From research to application - Detecting emotions revealed by our eyes
Our expressions sometimes tell quite a different story from what we say. “Non-verbal language analysis has advanced considerably in recent years,” explains Jean-Philippe Thiran, professor at the Signal Processing Laboratory of the EPFL. Within the NCCR, Jean-Philippe Thiran and his team are developing technologies capable of detecting expressions and eye movement. These are data processing models developed with the help of facial databases. By means of a camera, they can recognise different parts of a face, track changes in time and space, and relate them to specific facial expressions. “This analysis is primarily performed on the basis of calculating facial angles and differently coloured areas of complexion,” says Thiran. The eyes are a fundamental element in this identification process. Refined to its ultimate degree, the technology can even pinpoint the pupils and provide information on the direction of viewing.
Targeting the marketing sector
The analyses of facial expressions offer several potential applications. Thirty-six year old Matteo Sorci completed his doctorate last year under the guidance of Jean-Philippe Thiran, and went on to co-found the start-up company nViso. nViso’s business is based on the development of techniques which detect facial expressions linked to emotions. “We have identified key commercial markets, notably in the marketing sector,” says Sorci.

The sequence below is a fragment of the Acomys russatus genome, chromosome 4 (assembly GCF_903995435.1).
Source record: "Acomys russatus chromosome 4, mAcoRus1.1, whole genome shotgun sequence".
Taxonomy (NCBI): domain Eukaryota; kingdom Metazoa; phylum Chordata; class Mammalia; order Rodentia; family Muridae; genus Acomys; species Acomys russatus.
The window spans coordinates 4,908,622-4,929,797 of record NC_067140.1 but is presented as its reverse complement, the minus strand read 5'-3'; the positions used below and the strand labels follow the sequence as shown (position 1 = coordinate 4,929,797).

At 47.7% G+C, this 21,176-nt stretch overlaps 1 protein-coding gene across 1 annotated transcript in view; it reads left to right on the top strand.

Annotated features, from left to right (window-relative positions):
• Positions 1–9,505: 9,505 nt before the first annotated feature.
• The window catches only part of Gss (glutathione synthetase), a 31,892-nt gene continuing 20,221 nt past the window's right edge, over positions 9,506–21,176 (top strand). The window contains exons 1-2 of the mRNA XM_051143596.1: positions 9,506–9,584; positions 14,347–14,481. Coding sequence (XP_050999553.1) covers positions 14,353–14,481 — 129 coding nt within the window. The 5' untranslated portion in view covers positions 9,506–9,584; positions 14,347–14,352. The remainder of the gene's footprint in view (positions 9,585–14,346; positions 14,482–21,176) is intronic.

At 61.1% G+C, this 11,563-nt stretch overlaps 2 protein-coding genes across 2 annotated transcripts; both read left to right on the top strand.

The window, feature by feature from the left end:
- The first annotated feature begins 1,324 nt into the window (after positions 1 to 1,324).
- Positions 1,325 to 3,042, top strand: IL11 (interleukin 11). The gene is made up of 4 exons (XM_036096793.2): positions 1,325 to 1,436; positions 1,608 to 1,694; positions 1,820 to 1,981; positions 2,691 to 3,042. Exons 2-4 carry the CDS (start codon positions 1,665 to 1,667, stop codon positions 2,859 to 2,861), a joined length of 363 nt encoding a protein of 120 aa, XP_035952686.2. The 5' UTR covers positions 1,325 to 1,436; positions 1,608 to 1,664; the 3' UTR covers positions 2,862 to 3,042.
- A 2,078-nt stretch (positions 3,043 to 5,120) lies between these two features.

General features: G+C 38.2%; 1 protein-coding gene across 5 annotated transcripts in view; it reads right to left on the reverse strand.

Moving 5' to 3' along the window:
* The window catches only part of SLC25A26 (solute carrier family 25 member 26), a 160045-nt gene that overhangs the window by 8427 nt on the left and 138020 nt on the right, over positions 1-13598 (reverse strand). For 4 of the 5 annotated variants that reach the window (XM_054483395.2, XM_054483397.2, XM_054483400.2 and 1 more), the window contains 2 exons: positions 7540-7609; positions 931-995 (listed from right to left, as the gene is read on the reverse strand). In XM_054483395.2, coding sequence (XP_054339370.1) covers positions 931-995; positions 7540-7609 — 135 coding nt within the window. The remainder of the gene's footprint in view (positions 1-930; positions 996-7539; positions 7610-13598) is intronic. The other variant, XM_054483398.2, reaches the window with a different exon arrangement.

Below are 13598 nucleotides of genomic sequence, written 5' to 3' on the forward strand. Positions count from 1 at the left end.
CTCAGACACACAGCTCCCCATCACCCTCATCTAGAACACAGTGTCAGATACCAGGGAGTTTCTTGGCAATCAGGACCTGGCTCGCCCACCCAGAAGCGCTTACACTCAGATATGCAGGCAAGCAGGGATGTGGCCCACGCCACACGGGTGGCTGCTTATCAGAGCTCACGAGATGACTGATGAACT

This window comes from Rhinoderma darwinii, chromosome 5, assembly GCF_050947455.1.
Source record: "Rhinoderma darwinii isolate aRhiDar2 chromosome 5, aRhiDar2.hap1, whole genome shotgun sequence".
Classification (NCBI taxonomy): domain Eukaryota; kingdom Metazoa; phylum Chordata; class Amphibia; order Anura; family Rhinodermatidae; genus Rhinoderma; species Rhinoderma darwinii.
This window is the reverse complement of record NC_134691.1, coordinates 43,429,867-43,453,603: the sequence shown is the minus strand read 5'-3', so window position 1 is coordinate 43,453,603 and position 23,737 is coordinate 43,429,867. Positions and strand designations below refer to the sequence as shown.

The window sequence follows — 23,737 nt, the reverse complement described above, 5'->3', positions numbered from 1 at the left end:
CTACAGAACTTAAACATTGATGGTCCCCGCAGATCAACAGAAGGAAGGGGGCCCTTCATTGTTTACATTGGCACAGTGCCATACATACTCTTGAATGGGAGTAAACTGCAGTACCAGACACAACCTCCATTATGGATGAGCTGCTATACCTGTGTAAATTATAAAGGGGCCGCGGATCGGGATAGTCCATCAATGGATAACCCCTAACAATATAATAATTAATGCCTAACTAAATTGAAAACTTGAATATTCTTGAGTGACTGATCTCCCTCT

The first product developed by nViso is a system which, with the help of a simple webcam, can analyse consumers’ expressions when completing a marketing questionnaire on the Internet. The aim is to distinguish between written and non-verbal responses.
nViso will now develop a new application. “By tracking the eyes, we will be able to pinpoint the area of the screen which arouses a particular emotion. Our application will be all the more useful when we manage to locate the precise area of the screen on which the eyes are fixed,” explains Sorci.
One question remains: what about the ethical implications of eliciting such information for marketing purposes? Thiran agrees that this is a pertinent question: “Researchers perfect technologies and it’s up to society to determine how it intends to use them. As a citizen, I can only hope that this technology will be used with maximum transparency.”
National Centre of Competence in
Research (NCCR) «IM2 – Interactive Multimodale Information Management»
The NCCR IM2 aims at advancing research and developing prototypes in the field of advanced human-machine interaction. More specifically, the present NCCR addresses the technologies that coordinate natural input modes (such as speech, writing, touch, hand gestures, head and body movements) with multimedia system output, such as speech, sounds, images, 3D graphics, and animation.
As part of government economic stabilisation measures, the NCCR’s start-up company nViso received 150'000 Swiss francs for developing innovative solutions for the industry.
Last modified 2010-05-18 10:02